is presented and critically reviewed.

1. Introduction: The Role of Metal-Poor Stars

The history of the chemical composition of the Galaxy is dominated by the

nucleosynthesis occurring in many generations of stars. In each generation,

a fraction of the gas will be transformed into metals and returned to the

interstellar medium (ISM). What is important to know is how the environment dictated the kind of stars that formed and enriched the Galactic

gas, and how the enriched gas mixed with the interstellar medium to form

subsequent stellar generations.

A first step is to derive the halo metallicity distribution function which

provides direct information about the initial stages of galaxy formation,

being sensitive to the bulk chemical propert,ies of the interstellar gas from

which the earliest generations of stars were born. Comparisons between the

relative numbers of low metallicity stars in the halo and models for Galactic

chemical evolution can then be used to place constraints on the primordial

rate of Type I1 supernovae (SNe), the star formation rate (SFR), and the

timescale for the re-distribution of elements in the early Galaxy. Another

key ingredient is to assemble a large, representative sample of the early

Galactic halo, 2.e. a large sample of the most metal-poora and oldest stars.

awith a metal content [m/H] lower than 1/1000 solar (where [ m / H ]= log(m/H)*




Very metal-poor stars have now become one of the main diagnostic tools

as they exhibit the products of nucleosynthesis from the first high-mass,

zero-metallicity objects to evolve and pollute the proto-galaxy. Elemental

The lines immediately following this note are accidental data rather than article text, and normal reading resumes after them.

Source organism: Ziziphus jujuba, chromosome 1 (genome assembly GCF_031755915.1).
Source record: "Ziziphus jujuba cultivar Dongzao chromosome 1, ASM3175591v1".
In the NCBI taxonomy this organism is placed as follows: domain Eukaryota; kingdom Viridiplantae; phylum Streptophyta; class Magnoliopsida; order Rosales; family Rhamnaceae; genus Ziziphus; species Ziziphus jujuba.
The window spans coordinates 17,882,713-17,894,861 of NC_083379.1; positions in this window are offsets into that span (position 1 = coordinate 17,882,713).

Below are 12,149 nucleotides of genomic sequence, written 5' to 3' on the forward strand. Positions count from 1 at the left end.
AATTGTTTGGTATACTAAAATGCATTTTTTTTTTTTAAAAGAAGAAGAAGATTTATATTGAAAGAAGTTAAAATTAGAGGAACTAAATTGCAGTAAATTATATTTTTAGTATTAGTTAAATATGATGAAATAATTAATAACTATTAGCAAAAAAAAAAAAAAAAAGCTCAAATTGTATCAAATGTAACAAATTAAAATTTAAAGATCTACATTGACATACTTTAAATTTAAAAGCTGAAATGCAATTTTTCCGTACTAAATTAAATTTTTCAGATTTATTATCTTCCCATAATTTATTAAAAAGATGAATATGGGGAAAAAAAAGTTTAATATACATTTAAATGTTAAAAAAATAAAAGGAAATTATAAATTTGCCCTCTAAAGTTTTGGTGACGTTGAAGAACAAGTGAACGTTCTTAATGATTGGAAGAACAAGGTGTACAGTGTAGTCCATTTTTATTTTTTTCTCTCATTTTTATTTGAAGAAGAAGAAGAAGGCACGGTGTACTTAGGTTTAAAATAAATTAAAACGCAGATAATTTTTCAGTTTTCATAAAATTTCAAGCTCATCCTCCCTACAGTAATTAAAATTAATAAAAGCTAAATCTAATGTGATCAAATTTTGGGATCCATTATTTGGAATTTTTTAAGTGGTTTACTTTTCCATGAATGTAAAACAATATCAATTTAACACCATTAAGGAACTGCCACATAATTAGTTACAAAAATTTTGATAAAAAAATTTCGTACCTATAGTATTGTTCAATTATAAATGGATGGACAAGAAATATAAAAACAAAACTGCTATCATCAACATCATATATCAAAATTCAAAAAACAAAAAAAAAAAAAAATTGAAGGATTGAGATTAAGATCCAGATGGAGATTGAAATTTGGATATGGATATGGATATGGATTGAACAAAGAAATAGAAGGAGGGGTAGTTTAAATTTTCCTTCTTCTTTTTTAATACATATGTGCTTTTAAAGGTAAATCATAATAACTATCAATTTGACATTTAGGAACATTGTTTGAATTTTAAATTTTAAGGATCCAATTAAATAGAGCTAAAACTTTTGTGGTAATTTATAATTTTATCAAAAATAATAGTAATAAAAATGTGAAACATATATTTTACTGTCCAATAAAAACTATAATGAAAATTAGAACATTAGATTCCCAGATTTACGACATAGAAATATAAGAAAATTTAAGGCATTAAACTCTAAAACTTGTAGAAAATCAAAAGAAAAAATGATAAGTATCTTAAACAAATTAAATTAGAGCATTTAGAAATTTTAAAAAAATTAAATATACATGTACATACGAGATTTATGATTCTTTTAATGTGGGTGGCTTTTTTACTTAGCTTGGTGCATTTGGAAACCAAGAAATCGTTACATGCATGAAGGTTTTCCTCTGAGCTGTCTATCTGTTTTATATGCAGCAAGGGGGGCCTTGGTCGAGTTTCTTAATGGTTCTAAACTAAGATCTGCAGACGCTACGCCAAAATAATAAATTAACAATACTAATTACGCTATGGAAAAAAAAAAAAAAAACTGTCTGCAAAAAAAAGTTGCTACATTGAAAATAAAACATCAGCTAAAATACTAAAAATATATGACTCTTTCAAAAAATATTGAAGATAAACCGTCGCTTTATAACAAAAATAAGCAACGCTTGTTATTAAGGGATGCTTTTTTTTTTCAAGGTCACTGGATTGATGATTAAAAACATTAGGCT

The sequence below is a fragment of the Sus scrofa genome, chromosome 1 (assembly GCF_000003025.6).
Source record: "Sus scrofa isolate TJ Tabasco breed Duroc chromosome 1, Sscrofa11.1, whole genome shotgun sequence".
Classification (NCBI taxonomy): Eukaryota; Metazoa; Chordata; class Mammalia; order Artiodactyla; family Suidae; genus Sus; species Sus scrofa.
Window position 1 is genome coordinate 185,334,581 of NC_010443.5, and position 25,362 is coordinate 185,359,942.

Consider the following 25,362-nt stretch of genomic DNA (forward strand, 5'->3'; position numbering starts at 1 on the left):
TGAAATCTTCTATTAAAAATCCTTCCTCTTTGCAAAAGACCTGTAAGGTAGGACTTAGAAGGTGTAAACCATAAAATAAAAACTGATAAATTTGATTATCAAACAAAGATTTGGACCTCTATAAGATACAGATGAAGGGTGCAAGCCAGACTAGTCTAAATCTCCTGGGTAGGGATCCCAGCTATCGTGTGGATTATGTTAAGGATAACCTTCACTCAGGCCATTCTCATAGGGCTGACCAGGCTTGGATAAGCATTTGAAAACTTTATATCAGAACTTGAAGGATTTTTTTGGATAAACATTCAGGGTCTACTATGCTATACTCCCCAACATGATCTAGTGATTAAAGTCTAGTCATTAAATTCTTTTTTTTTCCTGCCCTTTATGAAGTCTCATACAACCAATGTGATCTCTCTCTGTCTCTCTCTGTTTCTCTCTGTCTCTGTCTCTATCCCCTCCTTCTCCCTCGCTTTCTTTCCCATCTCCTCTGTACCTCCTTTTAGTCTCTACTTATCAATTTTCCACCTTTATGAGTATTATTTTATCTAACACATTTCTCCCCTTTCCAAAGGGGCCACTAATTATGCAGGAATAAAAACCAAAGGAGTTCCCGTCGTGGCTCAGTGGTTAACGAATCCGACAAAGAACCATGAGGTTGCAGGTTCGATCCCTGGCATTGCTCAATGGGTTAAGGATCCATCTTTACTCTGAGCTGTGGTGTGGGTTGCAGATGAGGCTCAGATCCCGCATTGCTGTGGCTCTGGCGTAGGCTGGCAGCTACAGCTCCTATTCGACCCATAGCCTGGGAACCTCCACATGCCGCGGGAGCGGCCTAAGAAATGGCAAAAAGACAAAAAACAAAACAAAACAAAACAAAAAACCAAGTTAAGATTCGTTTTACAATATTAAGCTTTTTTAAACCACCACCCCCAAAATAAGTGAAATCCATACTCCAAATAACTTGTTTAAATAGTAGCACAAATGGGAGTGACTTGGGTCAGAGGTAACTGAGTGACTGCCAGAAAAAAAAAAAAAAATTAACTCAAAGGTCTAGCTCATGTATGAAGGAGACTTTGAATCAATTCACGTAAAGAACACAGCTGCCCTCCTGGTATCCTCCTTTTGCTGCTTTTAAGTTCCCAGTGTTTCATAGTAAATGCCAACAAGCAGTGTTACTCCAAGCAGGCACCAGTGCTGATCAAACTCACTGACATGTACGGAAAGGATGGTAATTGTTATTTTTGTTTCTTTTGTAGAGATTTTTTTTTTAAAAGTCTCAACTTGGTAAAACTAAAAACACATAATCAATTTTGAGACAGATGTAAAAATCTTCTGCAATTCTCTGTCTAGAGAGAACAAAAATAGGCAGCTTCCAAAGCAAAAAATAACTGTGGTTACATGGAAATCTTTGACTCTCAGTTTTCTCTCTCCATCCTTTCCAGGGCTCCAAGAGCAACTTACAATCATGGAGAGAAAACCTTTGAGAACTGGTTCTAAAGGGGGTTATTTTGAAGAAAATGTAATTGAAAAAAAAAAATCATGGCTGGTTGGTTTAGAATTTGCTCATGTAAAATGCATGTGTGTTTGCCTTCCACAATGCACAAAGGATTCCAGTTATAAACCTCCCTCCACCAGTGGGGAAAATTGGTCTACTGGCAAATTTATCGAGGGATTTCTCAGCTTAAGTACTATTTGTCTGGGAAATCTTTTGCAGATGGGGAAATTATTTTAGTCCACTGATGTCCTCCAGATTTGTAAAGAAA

abundance ratios observed in these low-mass stars allow us to probe the

ejecta of the earliest SNe and determine the nature of the stars and sites

of nucleosynthesis that existed during the first epochs of star formation in

the Galaxy. Any variation in the elemental abundance ratios observed at

different metallicites can then be compared with the yields derived from

SNe of different masses to determine which ones have contributed to the

Galactic chemical enrichment and when.

2. Metal-Poor Stars: Searches and Findings

Since the 50s, when the first two metal-poor stars were analysed (HD 19445

and HD 140283, Chamberlain & Aller, 1951) more than 8,000 metal-poor

stars have been identified bhrough a variety of techniques, the most successful of which have been proper-motion (e.g. Ryan & Norris 1991 arid

Carney et al. 1994) and objective-prism surveys (e.g. the HK survey of

Beers et al. 1985, and the exploitation of the stellar content, by Christlieb

et al. 1999, of the more recent HES survey).

The HK survey takes its name from the Ca I1 H and K lines falling in

the 150 A bandpass selected via an interference filter near the focal plane

of the 61cm Curtis Schmidt telescope a t CTIO. Because of its earlier start

(compared to the HES), it has had a very strong impact on this field: it has

produced a list of 10,000 candidate metal-poor stars, the identification of

which is based on a calibration of the Ca I1 K line at 3933 A as a function of

metallicity and broad-band B-V colour. It is complete in the 11-15 B mag

interval and the sky coverage is on the order of 7000 deg2 (including also

the Northern hemisphere fields, surveyed at the Burrell Schmidt telescope

at KPNO). Approximately 100 stars with a metal content less than 1/1000

solar have been identified.

The other very successful survey is the more recent Hamburg-ESO Survey (Wisotzki et al. 2000), an objective-prism survey targeting primarily bright QSOs and covering the full southern extra-galactic sky (2.e. at

Galactic latitudes Ibl >30°, -10,000 deg2). It is based on plates taken at the

ESO Schmidt telescope, using a 4" prism. Because it is based on un-widened

prism spectra it gains two magnitudes with respect to the HK survey (down

l o g ( m / H ) a , and rn usually refers to the iron content)